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Currently I am a 2nd year PhD student in Nanyang Technological University, Singapore. My research interest lies in functional analysis, particularly Banach Space Theory.

I would like to know what are the chances to land a post doc in this field after my graduation and subsequently a tenure track position. If possible, I would like to have some statistical information to observe the trend.

I frequently visit (literally everyday) Mathjobs to get an overall idea on how many post doc positions available on analysis (no PDE, by the way). Unsurprisingly, it is not a lot.

I know that it is extremely difficult to land a post doc nowadays due to oversupply of PhD graduates (I assume most PhD graduates would like to stay in academia). However, I do not want to stuck at working post doc and cannot rise to tenure track. I think this defeats the purpose of doing a post doc, as it is an intermediate step of obtaining a tenure track position. If this is case, then I think it would be better to work elsewhere straightaway after graduation.

EDIT: Geographically speaking, I prefer working in developed countries such as USA, UK, Korea, Japan, Singapore, Australia, etc.

closed as off-topic by Solar Mike, Massimo Ortolano, Brian Borchers, corey979, cag51 May 5 at 19:31

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  • I'm not in maths and I don't know your topic at all, but if there's any way you can give your profile an "applicative touch" that could help, as there's often more funding from industry and.government bodies for domains which are close to applications. – Erwan May 5 at 14:08
  • You should say something about where geographically you are willing to move to. Are you looking in East Asia, USA, Europe, ... ? – Yemon Choi May 5 at 14:13
  • @Yemon Choi preferably developed countries like USA, UK, Europe, Japan, Korea, Singapore, Australia, etc. – Idonknow May 5 at 14:17
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Statistics won't help you here. Getting a job isn't a random selection process. Every candidate is different. Every position is different. The selection process is designed to match skills with requirements, even if it does so rather poorly. But on a purely statistical basis, assume that your chances are zero.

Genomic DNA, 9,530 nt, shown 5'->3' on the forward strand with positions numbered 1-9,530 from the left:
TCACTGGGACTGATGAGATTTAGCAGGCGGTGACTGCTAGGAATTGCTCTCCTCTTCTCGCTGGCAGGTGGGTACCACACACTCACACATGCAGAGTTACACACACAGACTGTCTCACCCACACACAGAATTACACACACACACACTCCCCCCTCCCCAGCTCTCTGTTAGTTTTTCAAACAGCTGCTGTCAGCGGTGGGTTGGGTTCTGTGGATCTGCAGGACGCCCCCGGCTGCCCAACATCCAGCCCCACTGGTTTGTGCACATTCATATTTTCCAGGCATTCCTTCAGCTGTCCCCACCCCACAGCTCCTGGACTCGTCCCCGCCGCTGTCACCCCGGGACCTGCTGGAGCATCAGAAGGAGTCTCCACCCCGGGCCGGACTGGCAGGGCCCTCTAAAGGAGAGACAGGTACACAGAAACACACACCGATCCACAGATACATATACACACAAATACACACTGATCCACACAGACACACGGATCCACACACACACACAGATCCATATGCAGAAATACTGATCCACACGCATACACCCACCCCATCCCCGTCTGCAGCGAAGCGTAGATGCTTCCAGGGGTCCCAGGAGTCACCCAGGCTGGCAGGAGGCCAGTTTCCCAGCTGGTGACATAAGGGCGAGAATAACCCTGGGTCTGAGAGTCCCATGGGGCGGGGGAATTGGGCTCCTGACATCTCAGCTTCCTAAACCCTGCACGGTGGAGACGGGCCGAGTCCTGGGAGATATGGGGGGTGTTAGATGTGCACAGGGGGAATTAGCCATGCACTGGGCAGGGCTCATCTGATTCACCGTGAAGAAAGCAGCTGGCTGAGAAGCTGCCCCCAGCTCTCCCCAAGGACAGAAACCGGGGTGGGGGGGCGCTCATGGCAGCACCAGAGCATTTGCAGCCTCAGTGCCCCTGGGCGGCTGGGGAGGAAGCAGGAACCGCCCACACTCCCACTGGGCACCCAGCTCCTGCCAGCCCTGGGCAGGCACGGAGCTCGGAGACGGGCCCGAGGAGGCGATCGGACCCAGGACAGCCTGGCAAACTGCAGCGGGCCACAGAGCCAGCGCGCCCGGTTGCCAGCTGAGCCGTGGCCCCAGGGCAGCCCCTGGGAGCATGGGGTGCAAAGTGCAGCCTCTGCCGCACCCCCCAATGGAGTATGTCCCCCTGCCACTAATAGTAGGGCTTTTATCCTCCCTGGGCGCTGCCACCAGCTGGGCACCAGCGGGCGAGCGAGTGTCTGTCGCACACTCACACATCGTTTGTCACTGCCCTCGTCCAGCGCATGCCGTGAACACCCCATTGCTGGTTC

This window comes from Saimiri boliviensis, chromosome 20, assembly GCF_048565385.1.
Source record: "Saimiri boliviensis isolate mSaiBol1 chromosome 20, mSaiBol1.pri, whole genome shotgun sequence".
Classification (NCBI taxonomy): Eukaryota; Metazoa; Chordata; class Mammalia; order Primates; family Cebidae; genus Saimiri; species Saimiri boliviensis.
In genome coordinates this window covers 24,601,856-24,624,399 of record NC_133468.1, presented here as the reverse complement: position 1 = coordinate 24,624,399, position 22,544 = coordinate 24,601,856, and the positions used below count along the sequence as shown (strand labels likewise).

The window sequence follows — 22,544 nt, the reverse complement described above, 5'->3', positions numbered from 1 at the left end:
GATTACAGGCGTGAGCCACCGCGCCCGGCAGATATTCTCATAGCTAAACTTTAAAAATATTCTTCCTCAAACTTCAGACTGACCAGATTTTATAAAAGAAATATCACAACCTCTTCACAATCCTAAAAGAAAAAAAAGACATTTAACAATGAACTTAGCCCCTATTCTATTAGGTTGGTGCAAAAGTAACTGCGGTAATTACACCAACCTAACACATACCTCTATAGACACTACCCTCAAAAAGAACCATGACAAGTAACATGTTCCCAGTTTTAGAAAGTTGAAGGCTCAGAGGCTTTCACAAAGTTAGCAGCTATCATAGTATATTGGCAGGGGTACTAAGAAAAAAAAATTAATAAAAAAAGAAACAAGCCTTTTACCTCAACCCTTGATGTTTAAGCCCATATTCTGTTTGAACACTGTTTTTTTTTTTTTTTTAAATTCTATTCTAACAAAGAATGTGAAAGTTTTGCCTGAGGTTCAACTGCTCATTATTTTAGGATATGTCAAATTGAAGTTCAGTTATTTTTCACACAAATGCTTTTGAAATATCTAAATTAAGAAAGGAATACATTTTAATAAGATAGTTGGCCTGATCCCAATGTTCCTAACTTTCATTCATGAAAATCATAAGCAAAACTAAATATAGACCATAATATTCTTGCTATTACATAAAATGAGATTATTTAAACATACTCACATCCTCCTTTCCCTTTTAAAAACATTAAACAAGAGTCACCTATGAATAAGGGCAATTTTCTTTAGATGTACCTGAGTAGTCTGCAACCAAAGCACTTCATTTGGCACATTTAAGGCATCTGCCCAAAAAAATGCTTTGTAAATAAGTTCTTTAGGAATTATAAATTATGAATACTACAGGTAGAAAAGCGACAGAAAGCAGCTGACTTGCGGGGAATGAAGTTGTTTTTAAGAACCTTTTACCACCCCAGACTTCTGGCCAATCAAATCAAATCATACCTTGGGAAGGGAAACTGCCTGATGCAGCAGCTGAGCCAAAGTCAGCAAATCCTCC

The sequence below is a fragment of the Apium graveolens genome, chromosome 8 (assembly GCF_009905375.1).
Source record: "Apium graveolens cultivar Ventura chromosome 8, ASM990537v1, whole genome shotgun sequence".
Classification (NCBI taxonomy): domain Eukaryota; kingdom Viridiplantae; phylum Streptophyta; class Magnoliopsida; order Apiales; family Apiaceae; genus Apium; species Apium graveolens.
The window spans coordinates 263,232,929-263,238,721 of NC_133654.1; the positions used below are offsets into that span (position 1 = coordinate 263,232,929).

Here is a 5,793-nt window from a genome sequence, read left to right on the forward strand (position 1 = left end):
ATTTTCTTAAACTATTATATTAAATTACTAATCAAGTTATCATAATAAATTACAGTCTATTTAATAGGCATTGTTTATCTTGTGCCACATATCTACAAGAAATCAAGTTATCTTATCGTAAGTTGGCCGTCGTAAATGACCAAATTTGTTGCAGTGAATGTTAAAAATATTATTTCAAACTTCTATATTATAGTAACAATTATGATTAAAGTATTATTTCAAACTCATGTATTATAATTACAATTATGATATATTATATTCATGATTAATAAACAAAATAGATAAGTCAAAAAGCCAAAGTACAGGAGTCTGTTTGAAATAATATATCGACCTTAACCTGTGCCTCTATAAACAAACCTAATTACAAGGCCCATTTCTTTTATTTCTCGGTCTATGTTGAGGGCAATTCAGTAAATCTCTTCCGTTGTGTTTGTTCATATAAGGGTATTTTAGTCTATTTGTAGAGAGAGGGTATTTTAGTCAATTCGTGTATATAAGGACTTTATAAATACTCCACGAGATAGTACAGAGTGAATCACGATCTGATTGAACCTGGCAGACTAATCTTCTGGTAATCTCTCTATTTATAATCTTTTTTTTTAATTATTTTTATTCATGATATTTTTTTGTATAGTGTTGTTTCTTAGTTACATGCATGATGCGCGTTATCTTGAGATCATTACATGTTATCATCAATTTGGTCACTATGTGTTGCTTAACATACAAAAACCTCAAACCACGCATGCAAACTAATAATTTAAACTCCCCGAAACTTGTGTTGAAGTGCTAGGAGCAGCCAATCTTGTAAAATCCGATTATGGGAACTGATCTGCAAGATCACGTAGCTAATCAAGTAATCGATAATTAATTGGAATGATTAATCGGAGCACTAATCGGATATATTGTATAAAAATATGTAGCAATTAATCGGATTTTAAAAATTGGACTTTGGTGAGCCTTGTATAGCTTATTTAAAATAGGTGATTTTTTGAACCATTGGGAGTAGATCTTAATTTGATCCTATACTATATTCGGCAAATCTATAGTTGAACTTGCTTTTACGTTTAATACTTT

If you want a job as a math prof, independent of sub-field, write a lot of good papers. Learn to be a good instructor. Get some experience in advising others, etc. Then look for jobs that seem to match your skills and background. Become known in your sub-field and in the larger world of mathematicians (attend conferences, say). Use your advisor(s) to meet people elsewhere through introductions. Do some collaborative work with people elsewhere. Assure that your advisors are extremely happy with you and with your work so that you get marvelous letters of recommendation.

Expect that the process will be very competitive. You need to find a way to stand out from the crowd. When 200 applications arrive for any position you want to have yours wind up in the short (explore further) pile rather than the tall (no interest) pile.

  • Actually I have a question since I started my PhD. How to collaborate with people elsewhere? Do I read some papers and suggest few future work in the hope of getting collaboration? – Idonknow May 5 at 12:26
  • Also, I have been in dilemma whether to priorize quantity or quality of my paper(s). For example, I foresee that I might be able to publish my PhD thesis in a reputable journal (journal of functional analysis). However, other professors in my department mention to me that I should publish more papers instead of just one high quality paper. I am in a lost now. – Idonknow May 5 at 12:29
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    To do collaborations you need to meet people. Lots of ways to do that. Your advisor can help, so can conferences, but so can suggesting it with someone whose interests overlap. Don't take the quantity v quality as an absolute. Try to find a happy medium. While working on the big impact research try to spin off smaller ideas that stand alone in some way. – Buffy May 5 at 12:31
  • Thanks for the suggestions. May I know what can I do so that I can wind up in short pile rather than tall pile? – Idonknow May 5 at 12:37
  • Pretty much everything I suggested, plus saying that effectively in any application. – Buffy May 5 at 12:40

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